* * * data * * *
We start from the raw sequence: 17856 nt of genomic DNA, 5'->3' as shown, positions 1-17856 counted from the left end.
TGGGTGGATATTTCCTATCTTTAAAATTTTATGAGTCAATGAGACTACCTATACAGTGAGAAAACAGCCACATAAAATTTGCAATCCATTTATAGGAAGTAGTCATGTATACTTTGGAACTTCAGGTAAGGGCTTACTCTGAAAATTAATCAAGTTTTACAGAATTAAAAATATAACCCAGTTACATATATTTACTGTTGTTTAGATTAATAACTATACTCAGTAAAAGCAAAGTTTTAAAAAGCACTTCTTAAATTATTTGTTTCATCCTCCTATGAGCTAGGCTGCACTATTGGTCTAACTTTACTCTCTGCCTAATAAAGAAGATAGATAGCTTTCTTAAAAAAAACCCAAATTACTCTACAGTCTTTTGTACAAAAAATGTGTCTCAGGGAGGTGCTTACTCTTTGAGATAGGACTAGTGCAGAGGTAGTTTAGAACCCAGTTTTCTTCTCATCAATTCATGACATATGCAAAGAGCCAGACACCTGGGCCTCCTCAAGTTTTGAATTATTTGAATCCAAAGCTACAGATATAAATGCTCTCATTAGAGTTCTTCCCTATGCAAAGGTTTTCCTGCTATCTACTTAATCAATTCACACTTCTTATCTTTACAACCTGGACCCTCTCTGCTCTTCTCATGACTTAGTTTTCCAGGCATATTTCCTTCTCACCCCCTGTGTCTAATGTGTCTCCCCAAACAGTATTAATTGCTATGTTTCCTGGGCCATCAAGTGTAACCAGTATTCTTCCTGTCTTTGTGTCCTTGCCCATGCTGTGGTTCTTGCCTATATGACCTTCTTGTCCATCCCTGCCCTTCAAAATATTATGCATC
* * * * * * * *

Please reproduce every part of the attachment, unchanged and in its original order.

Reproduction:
We start from the raw sequence: 17856 nt of genomic DNA, 5'->3' as shown, positions 1-17856 counted from the left end.
TGGGTGGATATTTCCTATCTTTAAAATTTTATGAGTCAATGAGACTACCTATACAGTGAGAAAACAGCCACATAAAATTTGCAATCCATTTATAGGAAGTAGTCATGTATACTTTGGAACTTCAGGTAAGGGCTTACTCTGAAAATTAATCAAGTTTTACAGAATTAAAAATATAACCCAGTTACATATATTTACTGTTGTTTAGATTAATAACTATACTCAGTAAAAGCAAAGTTTTAAAAAGCACTTCTTAAATTATTTGTTTCATCCTCCTATGAGCTAGGCTGCACTATTGGTCTAACTTTACTCTCTGCCTAATAAAGAAGATAGATAGCTTTCTTAAAAAAAACCCAAATTACTCTACAGTCTTTTGTACAAAAAATGTGTCTCAGGGAGGTGCTTACTCTTTGAGATAGGACTAGTGCAGAGGTAGTTTAGAACCCAGTTTTCTTCTCATCAATTCATGACATATGCAAAGAGCCAGACACCTGGGCCTCCTCAAGTTTTGAATTATTTGAATCCAAAGCTACAGATATAAATGCTCTCATTAGAGTTCTTCCCTATGCAAAGGTTTTCCTGCTATCTACTTAATCAATTCACACTTCTTATCTTTACAACCTGGACCCTCTCTGCTCTTCTCATGACTTAGTTTTCCAGGCATATTTCCTTCTCACCCCCTGTGTCTAATGTGTCTCCCCAAACAGTATTAATTGCTATGTTTCCTGGGCCATCAAGTGTAACCAGTATTCTTCCTGTCTTTGTGTCCTTGCCCATGCTGTGGTTCTTGCCTATATGACCTTCTTGTCCATCCCTGCCCTTCAAAATATTATGCATC